By Tony Marquis, Standard Staff
Eleven teachers from Woodstock Union High School and Middle School were told Thursday by WUHS Principal Greg Schillinger that their jobs will be reduced or cut at the end of the school year.
The staff cuts — among others in programs and facilities — were proposed by a school board finance committee, with input from Windsor Central Supervisory Union Superintendent Alice Worth. Of the 11 teachers, two have been informed their positions won’t be renewed in the fall — the other nine will see reductions in their hours.
Bristow, president of the teacher’s organization at WUHS-MS, said she spoke to the teachers who were “heartbroken” by the news. The reduced positions will be made available to staff at 3 p.m. Friday. Any reduction in staff is based on tenure, according to Bristow.
“We anticipated (cuts),” Bristow said. “But we did not anticipate the widespread nature of it, because we really hadn’t been informed as to how much money was being pursued for cuts.”
Worth said the finance committee was forced to make cuts due to declining enrollment and state funding.
“The reality is: We have fewer kids in the building. All of our programs are impacted by those fewer numbers — some of our classes were dwindling down well below our recommended class size threshold,” Worth said. “We simply had to make some cuts.”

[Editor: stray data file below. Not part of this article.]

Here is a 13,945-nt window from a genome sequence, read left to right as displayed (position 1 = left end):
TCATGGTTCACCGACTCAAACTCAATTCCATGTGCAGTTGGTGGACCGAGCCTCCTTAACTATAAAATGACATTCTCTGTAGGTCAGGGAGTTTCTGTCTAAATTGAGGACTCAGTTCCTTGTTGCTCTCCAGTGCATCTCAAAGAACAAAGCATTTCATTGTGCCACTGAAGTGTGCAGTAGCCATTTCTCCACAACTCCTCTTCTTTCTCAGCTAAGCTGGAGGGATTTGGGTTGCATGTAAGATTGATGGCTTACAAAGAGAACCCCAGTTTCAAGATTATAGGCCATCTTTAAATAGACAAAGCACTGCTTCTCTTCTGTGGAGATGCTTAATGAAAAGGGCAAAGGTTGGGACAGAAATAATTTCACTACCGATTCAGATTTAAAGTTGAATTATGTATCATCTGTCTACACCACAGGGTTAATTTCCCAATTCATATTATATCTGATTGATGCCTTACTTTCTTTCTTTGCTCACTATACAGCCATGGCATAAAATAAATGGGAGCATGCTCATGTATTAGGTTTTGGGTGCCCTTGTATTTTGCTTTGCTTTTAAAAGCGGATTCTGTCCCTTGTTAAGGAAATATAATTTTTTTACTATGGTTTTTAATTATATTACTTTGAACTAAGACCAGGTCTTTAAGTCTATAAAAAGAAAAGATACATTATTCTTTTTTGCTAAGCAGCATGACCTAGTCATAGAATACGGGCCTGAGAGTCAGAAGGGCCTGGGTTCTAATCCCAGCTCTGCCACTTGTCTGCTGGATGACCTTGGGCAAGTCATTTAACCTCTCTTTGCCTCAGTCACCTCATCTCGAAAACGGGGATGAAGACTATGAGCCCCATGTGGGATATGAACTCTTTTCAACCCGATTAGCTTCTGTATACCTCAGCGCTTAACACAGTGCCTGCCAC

Opening day enrollment for the high school and middle school was 533 students. It is projected to decrease by 24 students next school year, according to Worth.
“Nobody is disputing the need to cut the budget,” Bristow said. “We recognize the issues that are facing all of the schools in our district regarding shrinking enrollment and rising costs. What we truly regret is that there was no attempt made by the school board to engage in a conversation about early retirement incentives.
“Had there been, there’s no doubt on our side, that there would have been a far less painful situation here today.”
More information regarding proposed teacher, staff, program and facility cuts will be released at a school board meeting Wednesday at 7 p.m.
Voters could decide to reinstate the positions or programs, Worth said.